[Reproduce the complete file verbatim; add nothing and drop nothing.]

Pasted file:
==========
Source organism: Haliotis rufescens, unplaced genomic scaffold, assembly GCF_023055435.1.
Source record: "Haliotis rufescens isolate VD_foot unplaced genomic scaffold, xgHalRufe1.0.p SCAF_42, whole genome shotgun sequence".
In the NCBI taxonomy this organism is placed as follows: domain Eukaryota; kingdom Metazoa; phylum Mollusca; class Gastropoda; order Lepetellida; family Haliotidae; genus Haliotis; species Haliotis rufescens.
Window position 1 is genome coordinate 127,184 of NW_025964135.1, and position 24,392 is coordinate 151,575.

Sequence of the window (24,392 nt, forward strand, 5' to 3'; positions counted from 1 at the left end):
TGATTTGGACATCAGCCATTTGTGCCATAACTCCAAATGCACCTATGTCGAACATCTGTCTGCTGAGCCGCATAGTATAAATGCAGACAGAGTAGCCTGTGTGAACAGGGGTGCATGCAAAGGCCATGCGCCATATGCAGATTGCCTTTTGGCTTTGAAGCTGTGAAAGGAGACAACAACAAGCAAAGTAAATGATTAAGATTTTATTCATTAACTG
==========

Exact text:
Source organism: Haliotis rufescens, unplaced genomic scaffold, assembly GCF_023055435.1.
Source record: "Haliotis rufescens isolate VD_foot unplaced genomic scaffold, xgHalRufe1.0.p SCAF_42, whole genome shotgun sequence".
In the NCBI taxonomy this organism is placed as follows: domain Eukaryota; kingdom Metazoa; phylum Mollusca; class Gastropoda; order Lepetellida; family Haliotidae; genus Haliotis; species Haliotis rufescens.
Window position 1 is genome coordinate 127,184 of NW_025964135.1, and position 24,392 is coordinate 151,575.

Sequence of the window (24,392 nt, forward strand, 5' to 3'; positions counted from 1 at the left end):
TGATTTGGACATCAGCCATTTGTGCCATAACTCCAAATGCACCTATGTCGAACATCTGTCTGCTGAGCCGCATAGTATAAATGCAGACAGAGTAGCCTGTGTGAACAGGGGTGCATGCAAAGGCCATGCGCCATATGCAGATTGCCTTTTGGCTTTGAAGCTGTGAAAGGAGACAACAACAAGCAAAGTAAATGATTAAGATTTTATTCATTAACTG